Terri Leifeste, current R. Douglas Pearson Jr. 1972 - 1980 Clarence Edwin Watkins,? through 1944 Official website
A newspaper is a periodical publication containing written information about current events and is typed in black ink with a white or gray background. Newspapers can cover a wide variety of fields such as politics, business and art, include materials such as opinion columns, weather forecasts, reviews of local services, birth notices, editorial cartoons, comic strips, advice columns. Most newspapers are businesses, they pay their expenses with a mixture of subscription revenue, newsstand sales, advertising revenue; the journalism organizations that publish newspapers are themselves metonymically called newspapers. Newspapers have traditionally been published in print. However, today most newspapers are published on websites as online newspapers, some have abandoned their print versions entirely. Newspapers developed as information sheets for businessmen. By the early 19th century, many cities in Europe, as well as North and South America, published newspapers; some newspapers with high editorial independence, high journalism quality, large circulation are viewed as newspapers of record.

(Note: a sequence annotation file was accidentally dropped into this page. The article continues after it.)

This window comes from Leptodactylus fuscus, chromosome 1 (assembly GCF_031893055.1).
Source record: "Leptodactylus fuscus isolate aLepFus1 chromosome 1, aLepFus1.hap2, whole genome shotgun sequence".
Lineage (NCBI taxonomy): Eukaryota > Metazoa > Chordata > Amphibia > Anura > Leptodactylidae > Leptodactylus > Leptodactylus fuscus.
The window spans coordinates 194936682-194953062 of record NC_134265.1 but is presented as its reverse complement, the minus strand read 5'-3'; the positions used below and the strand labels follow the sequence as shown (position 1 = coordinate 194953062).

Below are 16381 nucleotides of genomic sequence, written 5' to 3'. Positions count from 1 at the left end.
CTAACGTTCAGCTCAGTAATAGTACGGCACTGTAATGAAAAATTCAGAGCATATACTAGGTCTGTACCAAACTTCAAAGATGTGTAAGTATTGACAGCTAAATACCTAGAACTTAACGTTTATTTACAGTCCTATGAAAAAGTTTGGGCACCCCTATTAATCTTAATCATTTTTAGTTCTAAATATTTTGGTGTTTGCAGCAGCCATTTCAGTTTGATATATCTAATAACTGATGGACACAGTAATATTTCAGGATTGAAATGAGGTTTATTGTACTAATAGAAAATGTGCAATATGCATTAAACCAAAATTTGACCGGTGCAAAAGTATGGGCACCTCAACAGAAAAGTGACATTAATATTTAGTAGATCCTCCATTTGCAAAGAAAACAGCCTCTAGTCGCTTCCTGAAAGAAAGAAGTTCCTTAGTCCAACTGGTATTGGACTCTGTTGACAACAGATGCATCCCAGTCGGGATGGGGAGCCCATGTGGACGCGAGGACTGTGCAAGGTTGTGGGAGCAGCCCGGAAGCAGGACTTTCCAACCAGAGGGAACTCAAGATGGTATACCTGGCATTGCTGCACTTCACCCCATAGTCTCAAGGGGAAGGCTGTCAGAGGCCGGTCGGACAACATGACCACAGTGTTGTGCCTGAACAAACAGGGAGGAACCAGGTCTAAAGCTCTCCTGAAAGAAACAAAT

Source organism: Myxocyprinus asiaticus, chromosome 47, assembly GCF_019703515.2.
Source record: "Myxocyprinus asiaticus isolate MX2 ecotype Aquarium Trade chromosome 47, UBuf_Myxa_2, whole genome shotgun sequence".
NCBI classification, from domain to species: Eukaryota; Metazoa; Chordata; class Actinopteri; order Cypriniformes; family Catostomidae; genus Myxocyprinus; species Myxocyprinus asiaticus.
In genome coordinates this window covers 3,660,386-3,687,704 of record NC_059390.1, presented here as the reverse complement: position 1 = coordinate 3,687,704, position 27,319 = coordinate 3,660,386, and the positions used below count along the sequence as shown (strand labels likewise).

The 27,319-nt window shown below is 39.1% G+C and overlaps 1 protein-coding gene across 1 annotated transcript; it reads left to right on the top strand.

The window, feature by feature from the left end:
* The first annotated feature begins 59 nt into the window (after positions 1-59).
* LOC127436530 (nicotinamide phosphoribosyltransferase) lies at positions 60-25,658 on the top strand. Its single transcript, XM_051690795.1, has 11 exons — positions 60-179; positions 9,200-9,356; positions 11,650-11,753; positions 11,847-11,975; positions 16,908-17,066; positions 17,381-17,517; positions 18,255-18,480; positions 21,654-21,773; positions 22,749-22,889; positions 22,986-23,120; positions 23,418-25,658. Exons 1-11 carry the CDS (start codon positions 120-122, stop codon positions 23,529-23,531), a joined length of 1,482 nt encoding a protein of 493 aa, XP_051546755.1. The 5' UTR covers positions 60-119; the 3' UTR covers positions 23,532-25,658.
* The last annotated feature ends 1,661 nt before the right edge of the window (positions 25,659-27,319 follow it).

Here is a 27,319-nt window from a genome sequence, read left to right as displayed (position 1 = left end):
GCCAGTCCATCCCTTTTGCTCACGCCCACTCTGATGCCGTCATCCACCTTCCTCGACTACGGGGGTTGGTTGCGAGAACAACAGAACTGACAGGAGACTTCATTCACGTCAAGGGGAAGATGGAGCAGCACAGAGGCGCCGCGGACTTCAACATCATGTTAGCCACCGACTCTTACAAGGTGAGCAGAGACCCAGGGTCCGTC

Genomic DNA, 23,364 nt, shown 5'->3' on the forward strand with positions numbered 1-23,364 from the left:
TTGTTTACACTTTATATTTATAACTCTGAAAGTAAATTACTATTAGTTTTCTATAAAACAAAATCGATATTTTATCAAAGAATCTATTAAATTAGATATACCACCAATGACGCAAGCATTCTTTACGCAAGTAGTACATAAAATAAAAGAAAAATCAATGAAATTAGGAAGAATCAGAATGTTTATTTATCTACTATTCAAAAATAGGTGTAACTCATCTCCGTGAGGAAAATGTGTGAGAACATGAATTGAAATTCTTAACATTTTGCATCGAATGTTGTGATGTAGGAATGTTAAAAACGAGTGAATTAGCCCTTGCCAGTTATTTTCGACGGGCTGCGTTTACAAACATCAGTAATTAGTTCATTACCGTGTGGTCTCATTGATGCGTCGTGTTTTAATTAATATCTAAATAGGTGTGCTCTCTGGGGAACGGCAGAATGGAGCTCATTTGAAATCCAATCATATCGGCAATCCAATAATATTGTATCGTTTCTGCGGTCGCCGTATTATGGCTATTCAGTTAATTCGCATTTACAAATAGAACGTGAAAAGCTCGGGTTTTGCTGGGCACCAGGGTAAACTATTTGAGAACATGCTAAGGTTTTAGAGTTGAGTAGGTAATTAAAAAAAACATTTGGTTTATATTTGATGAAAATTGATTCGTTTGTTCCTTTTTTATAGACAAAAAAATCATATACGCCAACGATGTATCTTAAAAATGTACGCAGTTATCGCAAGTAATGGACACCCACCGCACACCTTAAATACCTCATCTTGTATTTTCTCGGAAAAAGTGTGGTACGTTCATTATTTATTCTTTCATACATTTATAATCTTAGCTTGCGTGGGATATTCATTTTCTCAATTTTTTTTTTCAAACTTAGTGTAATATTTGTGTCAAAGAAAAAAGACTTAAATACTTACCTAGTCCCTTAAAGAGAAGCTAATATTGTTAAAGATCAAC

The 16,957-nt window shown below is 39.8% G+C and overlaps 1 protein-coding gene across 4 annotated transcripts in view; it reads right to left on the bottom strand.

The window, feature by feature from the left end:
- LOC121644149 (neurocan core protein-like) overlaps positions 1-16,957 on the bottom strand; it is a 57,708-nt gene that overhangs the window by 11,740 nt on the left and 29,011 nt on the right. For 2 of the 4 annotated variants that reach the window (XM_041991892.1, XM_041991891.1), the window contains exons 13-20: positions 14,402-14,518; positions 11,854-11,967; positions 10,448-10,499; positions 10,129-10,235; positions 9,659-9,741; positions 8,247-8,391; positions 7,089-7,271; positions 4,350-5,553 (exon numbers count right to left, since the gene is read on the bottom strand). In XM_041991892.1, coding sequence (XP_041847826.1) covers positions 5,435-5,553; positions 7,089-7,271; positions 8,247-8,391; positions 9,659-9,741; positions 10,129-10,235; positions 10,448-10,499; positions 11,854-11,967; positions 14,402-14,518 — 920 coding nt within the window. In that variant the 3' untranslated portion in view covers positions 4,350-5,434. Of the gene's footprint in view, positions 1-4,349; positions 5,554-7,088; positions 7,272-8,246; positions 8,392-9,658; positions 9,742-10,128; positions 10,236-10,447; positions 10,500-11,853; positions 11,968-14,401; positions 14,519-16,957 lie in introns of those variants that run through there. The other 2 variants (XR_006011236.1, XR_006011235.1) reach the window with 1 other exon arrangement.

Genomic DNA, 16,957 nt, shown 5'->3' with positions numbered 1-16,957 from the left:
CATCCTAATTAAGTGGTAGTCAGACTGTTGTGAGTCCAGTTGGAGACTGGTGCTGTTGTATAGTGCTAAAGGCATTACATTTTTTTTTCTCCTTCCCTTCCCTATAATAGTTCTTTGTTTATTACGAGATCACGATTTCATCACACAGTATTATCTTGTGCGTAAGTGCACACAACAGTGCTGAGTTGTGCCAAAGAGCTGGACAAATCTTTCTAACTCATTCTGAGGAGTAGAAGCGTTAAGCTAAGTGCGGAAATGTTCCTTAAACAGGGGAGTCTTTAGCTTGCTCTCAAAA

Newspapers are published daily or weekly. News magazines are weekly, but they have a magazine format. General-interest newspapers publish news articles and feature articles on national and international news as well as local news; the news includes political events and personalities and finance, crime and natural disasters. The paper is divided into sections for each of those major groupings. Most traditional papers feature an editorial page containing editorials written by an editor and expressing an opinion on a public issue, opinion articles called "op-eds" written by guest writers, columns that express the personal opinions of columnists offering analysis and synthesis that attempts to translate the raw data of the news into information telling the reader "what it all means" and persuading them to concur. Papers include articles which have no byline. A wide variety of material has been published in newspapers. Besides the aforementioned news and opinions, they include weather forecasts; as of 2017, newspapers may provide information about new movies and TV shows available on streaming video services like Netflix.